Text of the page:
The most obvious way that users know and care that they’re hosting on an Apache instance is that they use and know what an .htaccess file is. There are a lot of other things that matter about Apache, but for WordPress purposes that blows all the others away. Many WordPress user’s first and only exposure to Apache is through that file not working to give them their “pretty permalinks” for some unknown reason.

What’s been replacing Apache? Nginx — pronounced “Engine X” — is a leaner server than Apache, which shows all it’s 20-some years. Nginx is a good bit snappier than Apache, which is the reason that many many WordPress specific hosts are moving or have already moved to it. For a while PHP+Apache went together everywhere, now you’ll see HHVM+Nginx chosen by a non-trivial number of people to replace it; it’s just such a faster combination. But it’s got some hurdles, and for Nginx the most important is that you don’t get your convenient (if sometimes frustrating) .htaccess file. This is the most obvious hard thing about running WordPress on something other than Apache, but it’s also a solved problem.

Linux: The Operating System under Everything

TuxSo as we’ve covered, almost every piece of the LAMP stack which is traditionally used to run WordPress isn’t required, and this is especially true of Linux. If you’re not familiar, Linux is an operating system, like Apple’s Mac OS or Microsoft’s Windows. It’s the most popular Unix-like operating system, and it’s the most common operating system on servers.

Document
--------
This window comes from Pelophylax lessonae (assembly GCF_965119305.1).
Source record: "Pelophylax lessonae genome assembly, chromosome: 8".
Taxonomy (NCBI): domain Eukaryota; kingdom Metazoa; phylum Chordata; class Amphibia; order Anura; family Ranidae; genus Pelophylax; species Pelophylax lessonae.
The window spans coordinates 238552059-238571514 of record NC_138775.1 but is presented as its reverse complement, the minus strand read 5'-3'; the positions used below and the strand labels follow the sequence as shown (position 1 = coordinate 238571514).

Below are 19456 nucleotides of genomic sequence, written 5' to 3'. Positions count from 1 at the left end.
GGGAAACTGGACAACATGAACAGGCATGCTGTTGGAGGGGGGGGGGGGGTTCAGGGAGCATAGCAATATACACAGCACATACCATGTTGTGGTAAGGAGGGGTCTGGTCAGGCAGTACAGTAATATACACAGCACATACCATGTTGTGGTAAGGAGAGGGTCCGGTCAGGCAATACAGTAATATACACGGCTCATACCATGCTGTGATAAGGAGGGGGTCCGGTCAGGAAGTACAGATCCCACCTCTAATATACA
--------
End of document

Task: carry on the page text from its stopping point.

The specifics of what “Unix-like” means, what an operating system is, etc aren’t that important. What you actually need to know about this layer, from a WordPress perspective, is just that everything else — your web server, your database, and your language — ride atop the operating system. And if those three work, WordPress works. If you’ve ever heard people refer to WAMP or MAMP as how they develop WordPress sites locally, that’s how — Windows and Mac OS work fine for WordPress, assuming everything else is in order.

What it all means

Why cover the LAMP stack? Because we, as WordPress users, hobbyists, and professionals can often get so caught up on WordPress stuff that we miss the things that underly and power WordPress, like the whole LAMP (or MEPH, if you picked alternates for each; people use an E for Nginx because it more easily replaces the A of Apache) stack. What I hope this quick tour of the infrastructure that usually powers WordPress has given you is a basis to learn and understand more.

I hope you now understand what it means and why it’s cool that you can use WAMP, MAMP, or XAMPP to develop WordPress sites locally. Or use Vagrant (or more specifically VVV) to virtualize a WordPress-running stack right on your computer. When you understand all the building blocks that underlie your software, you end up with way more power over your software. Happy hacking!

Image credit: artdecodude